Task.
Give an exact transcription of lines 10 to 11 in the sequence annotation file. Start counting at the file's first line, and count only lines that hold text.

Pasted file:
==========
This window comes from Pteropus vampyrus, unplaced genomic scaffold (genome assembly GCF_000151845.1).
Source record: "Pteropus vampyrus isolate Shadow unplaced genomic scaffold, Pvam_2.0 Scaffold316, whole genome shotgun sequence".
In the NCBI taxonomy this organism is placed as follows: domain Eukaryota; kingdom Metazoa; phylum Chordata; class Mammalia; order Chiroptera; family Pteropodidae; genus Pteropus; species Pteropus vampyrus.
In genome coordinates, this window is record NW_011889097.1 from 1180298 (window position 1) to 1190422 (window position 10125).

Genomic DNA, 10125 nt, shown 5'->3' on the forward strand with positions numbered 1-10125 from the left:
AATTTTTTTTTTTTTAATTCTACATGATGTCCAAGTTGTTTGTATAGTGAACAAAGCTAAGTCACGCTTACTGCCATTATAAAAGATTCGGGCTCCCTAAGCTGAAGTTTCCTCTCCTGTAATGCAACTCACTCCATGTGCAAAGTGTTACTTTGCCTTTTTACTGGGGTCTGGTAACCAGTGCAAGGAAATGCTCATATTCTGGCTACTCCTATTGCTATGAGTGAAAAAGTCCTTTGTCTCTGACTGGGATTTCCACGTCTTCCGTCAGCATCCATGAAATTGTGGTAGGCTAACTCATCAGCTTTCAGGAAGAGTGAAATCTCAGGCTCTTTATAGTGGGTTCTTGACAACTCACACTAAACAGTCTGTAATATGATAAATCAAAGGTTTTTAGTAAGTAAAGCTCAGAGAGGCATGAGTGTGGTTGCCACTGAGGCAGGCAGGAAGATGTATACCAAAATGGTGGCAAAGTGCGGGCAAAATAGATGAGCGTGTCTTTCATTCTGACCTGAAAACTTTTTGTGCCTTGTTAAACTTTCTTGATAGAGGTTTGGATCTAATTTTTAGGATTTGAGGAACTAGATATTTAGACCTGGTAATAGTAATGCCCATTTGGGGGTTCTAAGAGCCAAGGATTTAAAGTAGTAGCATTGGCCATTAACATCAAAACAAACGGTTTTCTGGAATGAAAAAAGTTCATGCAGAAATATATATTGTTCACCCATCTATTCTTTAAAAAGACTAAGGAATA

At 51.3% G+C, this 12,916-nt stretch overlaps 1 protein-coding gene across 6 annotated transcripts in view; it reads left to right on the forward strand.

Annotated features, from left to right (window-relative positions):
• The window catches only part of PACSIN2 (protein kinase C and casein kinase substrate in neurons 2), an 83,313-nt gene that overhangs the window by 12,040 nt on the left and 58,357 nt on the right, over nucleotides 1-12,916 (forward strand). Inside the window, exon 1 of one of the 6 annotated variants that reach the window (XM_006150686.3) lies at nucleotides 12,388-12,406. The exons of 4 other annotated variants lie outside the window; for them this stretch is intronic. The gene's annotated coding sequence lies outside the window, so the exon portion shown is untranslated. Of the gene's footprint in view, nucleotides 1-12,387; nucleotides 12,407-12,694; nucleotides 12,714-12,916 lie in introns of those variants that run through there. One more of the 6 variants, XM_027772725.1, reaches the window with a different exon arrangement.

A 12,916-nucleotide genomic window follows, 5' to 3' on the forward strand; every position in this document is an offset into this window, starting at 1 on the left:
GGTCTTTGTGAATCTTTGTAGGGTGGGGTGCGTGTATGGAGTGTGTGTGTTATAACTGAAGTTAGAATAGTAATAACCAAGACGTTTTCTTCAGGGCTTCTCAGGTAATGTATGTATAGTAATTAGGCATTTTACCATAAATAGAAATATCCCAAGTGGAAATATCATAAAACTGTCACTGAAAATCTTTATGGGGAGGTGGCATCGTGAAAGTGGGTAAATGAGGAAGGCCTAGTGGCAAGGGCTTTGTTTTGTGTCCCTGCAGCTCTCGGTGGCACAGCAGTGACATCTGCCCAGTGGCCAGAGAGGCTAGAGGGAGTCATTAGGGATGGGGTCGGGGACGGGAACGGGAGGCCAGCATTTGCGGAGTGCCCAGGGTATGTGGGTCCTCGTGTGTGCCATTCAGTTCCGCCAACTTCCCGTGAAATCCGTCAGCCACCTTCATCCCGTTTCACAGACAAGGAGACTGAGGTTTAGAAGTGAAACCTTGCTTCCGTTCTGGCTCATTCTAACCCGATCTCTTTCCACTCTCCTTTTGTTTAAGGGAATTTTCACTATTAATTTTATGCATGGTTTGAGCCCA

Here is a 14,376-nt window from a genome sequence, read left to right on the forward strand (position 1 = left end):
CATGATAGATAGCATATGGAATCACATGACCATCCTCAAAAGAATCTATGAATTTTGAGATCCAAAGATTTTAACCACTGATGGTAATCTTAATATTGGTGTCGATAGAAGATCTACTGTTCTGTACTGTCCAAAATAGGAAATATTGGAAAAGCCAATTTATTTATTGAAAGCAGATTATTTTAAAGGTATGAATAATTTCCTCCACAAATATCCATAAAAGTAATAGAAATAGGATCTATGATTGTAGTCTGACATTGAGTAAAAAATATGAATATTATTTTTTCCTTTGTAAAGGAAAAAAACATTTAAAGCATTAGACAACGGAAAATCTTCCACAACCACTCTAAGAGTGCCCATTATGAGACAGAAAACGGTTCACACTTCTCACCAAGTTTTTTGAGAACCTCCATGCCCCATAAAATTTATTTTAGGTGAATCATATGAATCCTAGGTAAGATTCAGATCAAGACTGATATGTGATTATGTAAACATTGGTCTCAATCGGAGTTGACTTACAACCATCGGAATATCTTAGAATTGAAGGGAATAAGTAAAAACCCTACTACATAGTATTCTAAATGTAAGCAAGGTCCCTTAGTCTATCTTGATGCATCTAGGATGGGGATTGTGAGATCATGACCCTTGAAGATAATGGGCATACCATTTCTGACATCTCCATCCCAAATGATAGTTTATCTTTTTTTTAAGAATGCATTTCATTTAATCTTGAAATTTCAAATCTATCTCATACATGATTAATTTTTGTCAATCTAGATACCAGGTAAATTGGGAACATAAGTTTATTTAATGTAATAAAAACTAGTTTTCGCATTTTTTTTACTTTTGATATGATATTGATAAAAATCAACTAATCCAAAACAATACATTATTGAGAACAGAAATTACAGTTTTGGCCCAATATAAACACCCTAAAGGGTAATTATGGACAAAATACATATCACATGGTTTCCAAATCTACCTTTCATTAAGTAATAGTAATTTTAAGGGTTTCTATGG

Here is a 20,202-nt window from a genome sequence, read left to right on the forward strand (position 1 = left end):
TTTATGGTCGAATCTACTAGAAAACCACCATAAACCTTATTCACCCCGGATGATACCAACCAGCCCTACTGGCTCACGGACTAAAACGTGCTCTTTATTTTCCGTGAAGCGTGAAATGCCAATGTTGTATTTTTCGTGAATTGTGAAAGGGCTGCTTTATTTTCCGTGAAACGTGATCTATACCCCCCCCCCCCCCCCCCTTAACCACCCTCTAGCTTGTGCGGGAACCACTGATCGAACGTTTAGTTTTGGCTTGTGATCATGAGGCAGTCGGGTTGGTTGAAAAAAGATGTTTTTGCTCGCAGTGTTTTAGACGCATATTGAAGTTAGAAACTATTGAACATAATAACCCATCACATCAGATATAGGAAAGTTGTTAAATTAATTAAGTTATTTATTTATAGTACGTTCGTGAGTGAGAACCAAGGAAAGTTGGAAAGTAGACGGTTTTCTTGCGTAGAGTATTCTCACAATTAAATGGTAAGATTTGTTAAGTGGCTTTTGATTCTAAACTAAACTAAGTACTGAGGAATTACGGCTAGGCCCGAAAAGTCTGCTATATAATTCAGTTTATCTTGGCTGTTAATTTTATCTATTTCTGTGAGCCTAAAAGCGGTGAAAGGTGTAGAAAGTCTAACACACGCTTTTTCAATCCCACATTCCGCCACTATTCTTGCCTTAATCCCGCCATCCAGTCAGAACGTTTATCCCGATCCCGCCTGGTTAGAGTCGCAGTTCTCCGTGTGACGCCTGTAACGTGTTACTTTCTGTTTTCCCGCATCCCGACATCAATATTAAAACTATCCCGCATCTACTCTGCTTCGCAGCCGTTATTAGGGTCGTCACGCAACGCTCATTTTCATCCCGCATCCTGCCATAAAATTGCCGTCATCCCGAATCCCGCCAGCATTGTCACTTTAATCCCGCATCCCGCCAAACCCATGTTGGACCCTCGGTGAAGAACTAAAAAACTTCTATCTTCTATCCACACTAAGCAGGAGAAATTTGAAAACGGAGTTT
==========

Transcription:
A 12,916-nucleotide genomic window follows, 5' to 3' on the forward strand; every position in this document is an offset into this window, starting at 1 on the left:
GGTCTTTGTGAATCTTTGTAGGGTGGGGTGCGTGTATGGAGTGTGTGTGTTATAACTGAAGTTAGAATAGTAATAACCAAGACGTTTTCTTCAGGGCTTCTCAGGTAATGTATGTATAGTAATTAGGCATTTTACCATAAATAGAAATATCCCAAGTGGAAATATCATAAAACTGTCACTGAAAATCTTTATGGGGAGGTGGCATCGTGAAAGTGGGTAAATGAGGAAGGCCTAGTGGCAAGGGCTTTGTTTTGTGTCCCTGCAGCTCTCGGTGGCACAGCAGTGACATCTGCCCAGTGGCCAGAGAGGCTAGAGGGAGTCATTAGGGATGGGGTCGGGGACGGGAACGGGAGGCCAGCATTTGCGGAGTGCCCAGGGTATGTGGGTCCTCGTGTGTGCCATTCAGTTCCGCCAACTTCCCGTGAAATCCGTCAGCCACCTTCATCCCGTTTCACAGACAAGGAGACTGAGGTTTAGAAGTGAAACCTTGCTTCCGTTCTGGCTCATTCTAACCCGATCTCTTTCCACTCTCCTTTTGTTTAAGGGAATTTTCACTATTAATTTTATGCATGGTTTGAGCCCA